The heat, humidity and long sun exposure of the summer makes it an excellent time for working on tropical bonsai since the trees are growing rapidly and will quickly recover from work. That’s especially important in a display collection such as the one at the National Bonsai and Penjing Museum.

One of my favorite tropicals in the collection is a large banyan style willow leaf ficus (Ficus neriifolia) that has been placed on a slab, giving the effect that the scene was lifted straight of the rainforest. In bonsai, the roots need to be routinely refreshed and we expected the work for the tree to be the somewhat routine work of removing thicker roots to encourage finer ramified roots. However, when we examined the system, we found that the majority of the roots were passing through or around the core of the mound and then the ramified portions were residing along the mound perimeter. This signaled that the core was likely remaining too wet and creating an inhospitable environment for healthy root growth.

Cleaning up the thick roots of the ficus

In order to rectify this situation, we fully removed the planting from the slab and went to work removing the thick, compacted soil from the mound interior. Clearing this soil makes room for fresh soil. We also removed thicker structural roots that are undesirable for bonsai.

We then used a mixture of sphagnum moss and akadama soil to create a mesh to hold the replacement soil up in the interior of now bare zone, and then filled the open regions with fresh akadama. The mesh wall we created worked well and the soil remained firmly in the interior.

Packing the ficus mound with Museum Curator Michael James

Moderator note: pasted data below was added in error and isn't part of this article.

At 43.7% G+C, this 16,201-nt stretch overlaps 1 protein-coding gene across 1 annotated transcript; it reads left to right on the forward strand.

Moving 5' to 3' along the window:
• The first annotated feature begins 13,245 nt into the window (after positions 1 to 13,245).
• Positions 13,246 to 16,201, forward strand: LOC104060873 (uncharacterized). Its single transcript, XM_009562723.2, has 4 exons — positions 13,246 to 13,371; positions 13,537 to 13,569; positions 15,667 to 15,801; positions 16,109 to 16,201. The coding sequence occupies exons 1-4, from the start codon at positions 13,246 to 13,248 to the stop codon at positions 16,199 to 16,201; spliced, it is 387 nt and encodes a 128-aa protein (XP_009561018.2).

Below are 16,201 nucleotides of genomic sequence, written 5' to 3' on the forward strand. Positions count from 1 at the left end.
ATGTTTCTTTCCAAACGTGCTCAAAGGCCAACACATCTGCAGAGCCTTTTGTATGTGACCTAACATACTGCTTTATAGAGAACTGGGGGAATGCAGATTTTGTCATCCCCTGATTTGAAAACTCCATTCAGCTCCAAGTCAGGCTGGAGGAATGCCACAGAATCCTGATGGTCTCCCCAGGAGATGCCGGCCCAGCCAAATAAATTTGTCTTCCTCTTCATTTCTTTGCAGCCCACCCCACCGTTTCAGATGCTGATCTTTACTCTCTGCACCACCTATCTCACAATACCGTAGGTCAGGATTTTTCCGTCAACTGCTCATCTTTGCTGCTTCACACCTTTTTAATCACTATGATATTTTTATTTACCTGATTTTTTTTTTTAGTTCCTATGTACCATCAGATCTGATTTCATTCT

Packing the ficus mound (close-up)

Next came the job lifting the tree and placing it back on the slab in the same position. We started with a base layer of akadama and then lifted the tree into its spot. Many hands make light work when working with trees of this size!

Lifting as a team

The tree back in its place on the slab

With the tree back in position, it was time to fill in the edges of the mound. We started with the same sphagnum moss/akadama mesh wall to establish the perimeter and filled the entire exterior with fresh akadama. When we were all complete, the mound aesthetic was present once again.

Following this maintenance work the tree is set for a few years of healthy root growth in better conditions.  A branch in the apex has died back from the poor root conditions, but luckily ficus develop very quickly and a replacement branch can be grown in comparatively little time.

Adding the finishing touches

Recovering in the sunshine

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  1. Lawrence Alan Priest /

    Nice work! Appreciate the insight into the root work on this GORGEOUS tree!

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